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Martine Cadene

Martine Cadene

Centre de Biophysique Moléculaire,
CNRS FRANCE

Title: Issues and Solutions for the Quantification of Post-Translational or Induced Protein Modifications

Biography

M. Cadene has Ph.D and a Doctorate in Pharmacy from Université Louis Pasteur of Strasbourg, France, and a Habilitation à Diriger des Recherches from Université d'Orléans, France. Following Post-doctoral and Research Associate positions with Ron Beavis (NYU) and Brian Chait (Rockefeller University, New York), in 2005 she became a CNRS group leader at CBM Orléans, France. She has published ~34 papers including several Nature articles with Nobel Prize winner Rod MacKinnon.

Abstract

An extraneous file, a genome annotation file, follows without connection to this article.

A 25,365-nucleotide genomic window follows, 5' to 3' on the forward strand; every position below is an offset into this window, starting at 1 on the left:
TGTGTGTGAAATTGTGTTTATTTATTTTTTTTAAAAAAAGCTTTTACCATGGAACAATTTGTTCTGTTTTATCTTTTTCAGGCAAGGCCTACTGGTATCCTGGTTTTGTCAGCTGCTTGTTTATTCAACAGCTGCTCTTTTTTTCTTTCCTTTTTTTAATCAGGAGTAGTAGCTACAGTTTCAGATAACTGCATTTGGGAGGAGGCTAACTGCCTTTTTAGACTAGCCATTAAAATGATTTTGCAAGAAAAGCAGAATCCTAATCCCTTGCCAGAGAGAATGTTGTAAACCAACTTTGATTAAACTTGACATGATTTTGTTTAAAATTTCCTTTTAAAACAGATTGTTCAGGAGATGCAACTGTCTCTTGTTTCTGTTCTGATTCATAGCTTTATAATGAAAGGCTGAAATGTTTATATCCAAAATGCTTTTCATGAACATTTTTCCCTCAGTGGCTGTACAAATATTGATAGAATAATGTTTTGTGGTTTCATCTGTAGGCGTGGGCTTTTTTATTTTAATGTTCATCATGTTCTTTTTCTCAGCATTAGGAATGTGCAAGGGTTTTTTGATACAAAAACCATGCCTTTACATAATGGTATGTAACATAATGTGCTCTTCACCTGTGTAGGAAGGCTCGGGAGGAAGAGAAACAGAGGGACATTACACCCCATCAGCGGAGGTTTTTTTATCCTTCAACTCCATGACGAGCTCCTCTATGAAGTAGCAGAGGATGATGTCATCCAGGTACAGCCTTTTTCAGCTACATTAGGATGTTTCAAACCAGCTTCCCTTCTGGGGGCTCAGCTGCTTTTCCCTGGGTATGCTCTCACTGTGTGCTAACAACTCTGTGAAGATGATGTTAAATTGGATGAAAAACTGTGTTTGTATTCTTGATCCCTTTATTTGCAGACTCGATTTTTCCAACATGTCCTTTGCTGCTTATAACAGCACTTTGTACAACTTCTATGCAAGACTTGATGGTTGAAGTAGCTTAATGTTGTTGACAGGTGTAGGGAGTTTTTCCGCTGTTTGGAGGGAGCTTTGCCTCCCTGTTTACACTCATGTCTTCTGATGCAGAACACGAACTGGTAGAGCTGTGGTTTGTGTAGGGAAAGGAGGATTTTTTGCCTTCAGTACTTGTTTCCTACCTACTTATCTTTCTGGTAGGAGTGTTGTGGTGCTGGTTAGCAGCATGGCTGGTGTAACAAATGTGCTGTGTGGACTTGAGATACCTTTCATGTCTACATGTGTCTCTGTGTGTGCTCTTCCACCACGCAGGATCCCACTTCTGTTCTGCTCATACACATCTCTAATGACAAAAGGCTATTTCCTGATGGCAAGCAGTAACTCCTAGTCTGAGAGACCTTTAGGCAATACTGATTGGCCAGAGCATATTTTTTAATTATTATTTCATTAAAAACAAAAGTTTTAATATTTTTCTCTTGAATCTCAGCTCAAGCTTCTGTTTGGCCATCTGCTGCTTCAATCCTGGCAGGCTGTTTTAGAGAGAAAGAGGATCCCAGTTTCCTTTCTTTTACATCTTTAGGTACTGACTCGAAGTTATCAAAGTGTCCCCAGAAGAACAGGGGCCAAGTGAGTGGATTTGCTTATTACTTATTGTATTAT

The accurate quantification of biological processes is one of the new frontiers of systems biology and hypothesis-driven investigations. Quantification methods have been developed with the aim to measure the abundance of the protein itself. So far, the quantification of modifications, whether post-translational or chemically induced in vivo or in vitro, has been dealt with as an extension of protein level measurements. As a consequence, experimental setups and interpretation algorithms are ill-designed to measure the extent of modification at one or more amino-acid position(s). Here we argue that ad-hoc methods need to be developed to deal with the issues that are specific to modification quantification. Focusing on methods based on proteolysis of the target protein prior to mass spectrometry analysis, some of the issues and methods pre-requirements can be identified: The modification can change the solubility and the degree of ionization of peptides containing the modified residues, so that the method should not be sensitive to these effects, If the modifiable residues are part of the cleavage specificity spectrum of the proteinase, missed cleavages can appear, so that this particular proteinase should be avoided, or missed cleavages dealt with, The developed tools should allow for the straightforward visualization of the result and if possible, integrate with popular protein quantification tools such as Skyline. We have developed two complementary approaches to start dealing with these issues. The experimental setups, computation of modification ratio at each target residue, and a graphical representation of the result will be presented.